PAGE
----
“Something in the Water”
Tui Allen’s Ripple is a beautiful book, filled with charm and surprises and I am better off having read it, as a writer and as an occupant of Planet Earth.
It’s a story about dolphins. OK, so I really did think I’d finished with dolphin stories (actually, I wonder if I ever have read a dolphin story). My children are grown and Finding Nemo is so ten years ago. But Ripple is not Nemo. Yes, we have the undersea community and plenty of adventurous wanderers who need to pursue their life dream, including working out parental issues; but where Nemo is for children and tosses fish out of water into the human world, Ripple is for adults and completely re-defines the world and the universe we live in—our time and space and our internal connections with them.
But why is Ripple such a beautiful book? It is the themes and the character, but it also the words—the colours, the sounds, the vocabulary of an adept writer—a writer who has seemingly lived the sea and its creatures, followed their movements and imagined wondrous things that, in this book, don’t seem so far-fetched (You can read more about the author’s biography on her website. I found it easy to imagine being in the the ocean with the dolphins, sharks and other beautiful, humorous and dangerous creatures. Cosmo and the male astronomers are daring, masculine astronauts, Ripple is delightful as are the community of female dolphins. The scenes with the deep sea monster Erishkigal are truly frightening.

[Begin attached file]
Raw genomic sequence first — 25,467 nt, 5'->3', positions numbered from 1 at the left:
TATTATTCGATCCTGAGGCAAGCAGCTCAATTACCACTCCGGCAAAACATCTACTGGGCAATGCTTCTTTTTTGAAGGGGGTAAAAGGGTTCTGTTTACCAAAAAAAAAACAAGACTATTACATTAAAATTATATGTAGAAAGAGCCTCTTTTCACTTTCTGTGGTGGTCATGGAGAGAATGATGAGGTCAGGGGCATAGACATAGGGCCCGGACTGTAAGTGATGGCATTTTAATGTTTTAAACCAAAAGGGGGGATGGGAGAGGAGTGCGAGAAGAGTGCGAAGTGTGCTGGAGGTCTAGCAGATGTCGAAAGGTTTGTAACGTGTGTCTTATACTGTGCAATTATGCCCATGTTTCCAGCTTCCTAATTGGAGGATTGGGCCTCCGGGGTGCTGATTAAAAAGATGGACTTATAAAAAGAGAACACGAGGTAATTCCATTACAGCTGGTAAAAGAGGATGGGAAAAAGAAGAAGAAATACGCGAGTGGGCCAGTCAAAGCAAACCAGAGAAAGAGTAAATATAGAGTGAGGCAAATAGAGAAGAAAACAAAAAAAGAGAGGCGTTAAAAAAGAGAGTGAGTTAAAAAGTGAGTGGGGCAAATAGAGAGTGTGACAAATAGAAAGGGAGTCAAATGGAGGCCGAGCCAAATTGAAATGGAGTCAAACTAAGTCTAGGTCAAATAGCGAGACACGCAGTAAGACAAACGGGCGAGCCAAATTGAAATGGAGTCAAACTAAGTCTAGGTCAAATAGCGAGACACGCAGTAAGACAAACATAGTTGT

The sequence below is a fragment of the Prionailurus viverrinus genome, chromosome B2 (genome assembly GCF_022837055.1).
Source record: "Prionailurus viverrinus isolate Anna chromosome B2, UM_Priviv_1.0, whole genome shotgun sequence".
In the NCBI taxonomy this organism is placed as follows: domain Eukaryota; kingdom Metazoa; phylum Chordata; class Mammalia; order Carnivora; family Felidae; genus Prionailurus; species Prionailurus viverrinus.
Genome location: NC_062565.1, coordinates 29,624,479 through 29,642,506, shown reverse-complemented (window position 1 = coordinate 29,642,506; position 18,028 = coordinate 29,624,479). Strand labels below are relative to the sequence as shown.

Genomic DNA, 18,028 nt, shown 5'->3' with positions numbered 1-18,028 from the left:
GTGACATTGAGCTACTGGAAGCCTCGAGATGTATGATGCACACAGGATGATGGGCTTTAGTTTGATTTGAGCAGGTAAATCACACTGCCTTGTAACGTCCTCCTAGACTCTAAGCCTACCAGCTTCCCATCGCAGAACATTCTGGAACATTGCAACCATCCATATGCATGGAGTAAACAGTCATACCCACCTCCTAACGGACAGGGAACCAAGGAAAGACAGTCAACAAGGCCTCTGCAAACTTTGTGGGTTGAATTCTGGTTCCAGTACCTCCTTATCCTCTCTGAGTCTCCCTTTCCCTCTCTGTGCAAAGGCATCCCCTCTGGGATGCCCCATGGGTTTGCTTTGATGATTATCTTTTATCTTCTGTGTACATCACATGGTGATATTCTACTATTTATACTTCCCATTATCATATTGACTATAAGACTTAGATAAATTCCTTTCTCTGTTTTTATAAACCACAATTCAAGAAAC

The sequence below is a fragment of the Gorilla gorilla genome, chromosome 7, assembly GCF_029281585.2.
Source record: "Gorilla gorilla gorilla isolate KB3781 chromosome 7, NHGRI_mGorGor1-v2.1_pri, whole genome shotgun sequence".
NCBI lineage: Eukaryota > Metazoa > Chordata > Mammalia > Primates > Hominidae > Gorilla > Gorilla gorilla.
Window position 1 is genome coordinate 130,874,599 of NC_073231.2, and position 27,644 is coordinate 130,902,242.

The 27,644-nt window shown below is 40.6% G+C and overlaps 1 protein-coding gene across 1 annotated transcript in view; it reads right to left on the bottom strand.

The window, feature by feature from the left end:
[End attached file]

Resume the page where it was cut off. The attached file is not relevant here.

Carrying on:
The world in Ripple is beautiful and it is because the creatures in Allen’s ocean see the beauty in the world that we see it too. But a lesson learned is that sometimes, to see that beauty, there is a search, a journey – work to be done, even sins to be overcome, walls to be broken down, shackles to be shed. Death is dealt with—death that initiates journeys and brings redemption in life.
Not only death, but other complex themes are addressed: displacement of an individual from one community and integration into another, leaving an “old life” behind to pursue a dream; intervention of the divine in earthly (or Azurian) affairs.
For me, the core theme was that, in the divine spark in us (or dolphins), there is beauty – a beauty that sings, makes music and reveals wonders to the world and even to the universe.
Comparing with my own novel, I can confirm that Tui Allen and I hold, and live, two very different spiritual perspectives – and would have a great conversation someday – but as writers, we are not altogether on different pages. We both see beauty and light somewhere in the darkness. Perhaps it’s this land of New Zealand we live in – or perhaps between the River and the deep blue sea, there is something in the water that sings and listens to us both.
A variation of this review is featured on stuff.co.nz
Antony Millen is a Canadian living and writing in New Zealand and the author of Redeeming Brother Murrihy: The River to Hiruharama and Te Kauhanga: A Tale of Space(s).